Both sardonic and sympathetic, Frears’ low-budget, unfussy treatment neatly fits Doyle’s small, sub tle tale and the effervescent perform ances of the ensemble cast. Where The Commitments lost the irony of “Dublin soul” attempting to emulate the larger-than-life swagger of James Brown, The Snapper remains life-size—the size of Dessie Curley, a man whose quotidian gallantry impels but never overwhelms this charming movie.

Just as The Snapper manages to retain the distinctive flavor of Doyle’s prose, so Wayne’s World 2 accurately registers the sensibility of its auteur: Wayne. Indeed, in its assured invention of an arrested-development demimonde, WW2 resembles not all those (mostly pathetic) Saturday Night Live offshoots, but rather Strange Brew, the oddly wonderful Bob and Doug MacKenzie tour de force that marked both the pinnacle and the end of the SCTV flick.

Wayne’s world is silly, sophomoric, and sexist, but it is not without its own shambling integrity; Mike Myers, his co-scripters Bonnie Turner and Terry Turner, and new director Stephen Surjik understand their characters and milieu a lot better than Merchant/Ivory do The Remains of the Day or Robert Altman does Raymond Carver. Both existing in and actually creating their own late-adolescent paradise of facetiousness, horniness, and hard rock, Wayne (Myers) and Garth (Dana Carvey) triumph over the adult world, mostly through that reliable medium of prolonged teen rebellion: rock ‘n’ roll. Though Wayne’s musical heroes are ’70s hard rockers, he could well sing along (with Morrissey), “No I never had a job/Because I never wanted one.”

WW2 is full of dream sequences, asides, and Brechtian alienation devices, but the whole thing is of course a fantasy: In no city in the world—let alone Aurora, Ill.—are there this many classically proportioned women wearing skin-tight minidresses. Wayne’s quick mastery of Chinese (in the first film) and his kung fu skills (demonstrated in this one) are no more preposterous than his relationship with Cassandra (Tia Carrere), the exotic guitar-goddess who contentedly does Wayne’s laundry. That Cassandra doesn’t have much of a personality makes perfect sense; like most teen-age boys, Wayne has spent more time thinking about what his dream girl would look like than talk like. Cassandra’s conjured from Wayne’s imagination, much as are such other “babes” as Kim Basinger, Heather Locklear, and Drew Barrymore, all of whom have small, slink-on parts here.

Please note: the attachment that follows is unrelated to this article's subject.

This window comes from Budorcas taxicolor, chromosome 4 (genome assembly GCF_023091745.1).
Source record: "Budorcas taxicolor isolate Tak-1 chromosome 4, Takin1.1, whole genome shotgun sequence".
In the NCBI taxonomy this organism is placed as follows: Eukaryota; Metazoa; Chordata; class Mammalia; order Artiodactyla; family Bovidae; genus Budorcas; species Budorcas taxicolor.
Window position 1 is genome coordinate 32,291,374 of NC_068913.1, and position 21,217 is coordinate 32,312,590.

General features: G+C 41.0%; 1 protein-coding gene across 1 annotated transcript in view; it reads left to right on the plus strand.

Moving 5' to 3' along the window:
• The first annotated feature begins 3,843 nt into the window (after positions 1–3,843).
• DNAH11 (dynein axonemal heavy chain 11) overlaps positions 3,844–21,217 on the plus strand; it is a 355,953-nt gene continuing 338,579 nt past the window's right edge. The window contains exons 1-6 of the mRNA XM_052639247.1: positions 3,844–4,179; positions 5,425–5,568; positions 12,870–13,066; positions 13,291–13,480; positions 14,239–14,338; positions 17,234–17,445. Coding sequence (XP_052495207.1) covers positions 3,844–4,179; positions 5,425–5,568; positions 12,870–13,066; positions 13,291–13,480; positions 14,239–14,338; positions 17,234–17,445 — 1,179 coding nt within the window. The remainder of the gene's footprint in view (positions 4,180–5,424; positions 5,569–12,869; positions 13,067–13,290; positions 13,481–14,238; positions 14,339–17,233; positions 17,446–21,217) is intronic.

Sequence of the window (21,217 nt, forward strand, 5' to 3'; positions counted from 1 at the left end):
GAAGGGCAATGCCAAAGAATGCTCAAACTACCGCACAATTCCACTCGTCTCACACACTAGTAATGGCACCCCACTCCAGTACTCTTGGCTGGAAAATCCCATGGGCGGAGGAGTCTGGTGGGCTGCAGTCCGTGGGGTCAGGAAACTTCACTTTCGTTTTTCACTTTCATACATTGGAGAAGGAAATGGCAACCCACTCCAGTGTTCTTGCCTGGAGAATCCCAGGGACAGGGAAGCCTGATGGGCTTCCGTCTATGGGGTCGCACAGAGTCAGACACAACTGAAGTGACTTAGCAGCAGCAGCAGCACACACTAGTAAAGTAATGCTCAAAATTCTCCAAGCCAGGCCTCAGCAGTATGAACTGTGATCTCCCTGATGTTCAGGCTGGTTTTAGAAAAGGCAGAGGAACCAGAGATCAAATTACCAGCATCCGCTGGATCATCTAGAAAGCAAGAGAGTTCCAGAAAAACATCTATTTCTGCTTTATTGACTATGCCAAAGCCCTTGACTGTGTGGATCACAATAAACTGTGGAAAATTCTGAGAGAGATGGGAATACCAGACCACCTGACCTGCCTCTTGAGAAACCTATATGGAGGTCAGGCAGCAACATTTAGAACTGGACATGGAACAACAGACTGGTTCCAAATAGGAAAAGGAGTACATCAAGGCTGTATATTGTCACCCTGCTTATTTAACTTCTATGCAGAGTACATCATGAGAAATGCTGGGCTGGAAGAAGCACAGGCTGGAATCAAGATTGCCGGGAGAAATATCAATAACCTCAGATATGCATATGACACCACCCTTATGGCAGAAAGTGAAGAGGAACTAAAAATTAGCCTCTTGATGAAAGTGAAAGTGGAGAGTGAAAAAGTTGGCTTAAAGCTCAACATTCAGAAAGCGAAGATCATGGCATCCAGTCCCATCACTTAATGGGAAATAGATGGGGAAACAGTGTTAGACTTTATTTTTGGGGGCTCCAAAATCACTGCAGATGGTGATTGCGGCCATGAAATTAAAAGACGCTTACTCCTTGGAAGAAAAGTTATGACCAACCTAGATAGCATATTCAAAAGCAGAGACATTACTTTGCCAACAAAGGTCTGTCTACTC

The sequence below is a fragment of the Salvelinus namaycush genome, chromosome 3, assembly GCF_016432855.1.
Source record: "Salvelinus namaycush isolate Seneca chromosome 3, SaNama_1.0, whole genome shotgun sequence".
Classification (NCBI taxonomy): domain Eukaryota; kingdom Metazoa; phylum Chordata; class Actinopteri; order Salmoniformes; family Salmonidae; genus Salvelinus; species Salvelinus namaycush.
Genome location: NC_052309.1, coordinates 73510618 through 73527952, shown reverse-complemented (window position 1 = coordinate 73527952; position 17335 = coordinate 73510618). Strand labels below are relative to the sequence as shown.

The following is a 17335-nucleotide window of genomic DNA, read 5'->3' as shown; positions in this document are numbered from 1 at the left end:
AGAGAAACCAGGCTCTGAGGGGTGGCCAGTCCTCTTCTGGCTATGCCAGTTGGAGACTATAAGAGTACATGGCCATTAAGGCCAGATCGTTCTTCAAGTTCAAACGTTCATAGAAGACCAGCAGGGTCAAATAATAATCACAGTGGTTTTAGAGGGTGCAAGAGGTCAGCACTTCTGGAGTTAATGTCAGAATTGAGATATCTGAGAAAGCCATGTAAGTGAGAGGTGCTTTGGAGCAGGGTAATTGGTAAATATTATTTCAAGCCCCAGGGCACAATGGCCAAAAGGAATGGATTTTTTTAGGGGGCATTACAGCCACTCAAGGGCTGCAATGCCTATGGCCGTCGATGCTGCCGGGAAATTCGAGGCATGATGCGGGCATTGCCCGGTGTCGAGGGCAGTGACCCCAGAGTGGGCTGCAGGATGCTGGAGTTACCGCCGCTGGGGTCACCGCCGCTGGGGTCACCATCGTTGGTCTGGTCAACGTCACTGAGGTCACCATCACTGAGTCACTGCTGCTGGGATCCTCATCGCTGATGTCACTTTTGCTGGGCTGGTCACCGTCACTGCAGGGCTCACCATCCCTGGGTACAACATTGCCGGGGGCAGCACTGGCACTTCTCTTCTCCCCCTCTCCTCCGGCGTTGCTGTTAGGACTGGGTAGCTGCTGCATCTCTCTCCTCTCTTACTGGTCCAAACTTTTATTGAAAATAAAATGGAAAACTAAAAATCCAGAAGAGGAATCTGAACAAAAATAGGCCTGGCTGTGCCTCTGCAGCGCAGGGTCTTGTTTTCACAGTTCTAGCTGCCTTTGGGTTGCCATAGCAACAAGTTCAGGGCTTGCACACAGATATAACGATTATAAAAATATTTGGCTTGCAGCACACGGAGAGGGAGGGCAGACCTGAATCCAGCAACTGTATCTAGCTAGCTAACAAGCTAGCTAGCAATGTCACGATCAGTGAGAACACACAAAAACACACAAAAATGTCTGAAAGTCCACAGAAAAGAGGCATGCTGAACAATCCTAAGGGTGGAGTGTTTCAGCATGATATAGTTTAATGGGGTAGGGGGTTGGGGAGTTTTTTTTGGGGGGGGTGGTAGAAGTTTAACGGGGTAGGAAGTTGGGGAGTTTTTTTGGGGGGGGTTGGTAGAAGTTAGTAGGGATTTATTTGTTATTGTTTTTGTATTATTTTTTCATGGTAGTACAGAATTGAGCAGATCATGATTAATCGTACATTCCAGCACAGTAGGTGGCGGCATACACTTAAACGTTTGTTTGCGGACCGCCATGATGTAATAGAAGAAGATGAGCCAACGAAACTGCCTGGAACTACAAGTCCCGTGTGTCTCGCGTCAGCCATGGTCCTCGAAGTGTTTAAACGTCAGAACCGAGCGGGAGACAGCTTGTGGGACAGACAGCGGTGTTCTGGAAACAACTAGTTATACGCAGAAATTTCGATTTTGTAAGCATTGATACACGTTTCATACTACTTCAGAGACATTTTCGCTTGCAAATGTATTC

With enough gags for 10 Chevy Chase comedies, WW2 offers more than sex-bomb icons. The script provides Wayne with a new rival for Cassandra, a slippery record-producer (Christopher Walken), as well as a new cause: Waynestock, a rock festival decreed by the ghost of Jim Morrison in simultaneous sendups of The Doors and Field of Dreams that lead to one of The Graduate. (Don’t leave until the credits finish, or you’ll miss Oliver Stone’s Indian shaman hilariously transformed into another mass-media totem.) The pileup of ’70s rock (Aerosmith appears twice), sight gags, and TV and movie parodies is fast, frantic, and frequently on-target. This is a far more cogent study of the ’70s revival than Dazed and Confused, and the Village People bit is as priceless as it is inevitable.

Most remarkable, though, is the archly playful self-consciousness, which recalls not just SCTV (the shots of Wayne and Garth doubles sightseeing in London echo the “Mrs. Prickley’s double” running gag of SCTV’s Towering Inferno epic) but the likes of Richard Lester and Jean-Luc Godard. At Wayne’s on-screen suggestion, WW2 switches from subtitles to dubbing, and replaces a bland bit-player with a melodramatic Charlton Heston; the film’s namesake is as much in control as the John Gielgud character who choreographs Alain Resnais’ Providence. Where the “classy” Remains of the Day clumsily misplaces its protagonist’s consciousness, muddling things with extraneous points of view, the “trashy” WW2 makes no such error. Wayne himself may be merely a slacker-stereotype clown, but Myers gives Wayne’s world a conviction and consistency more than a few big-time filmmakers should envy.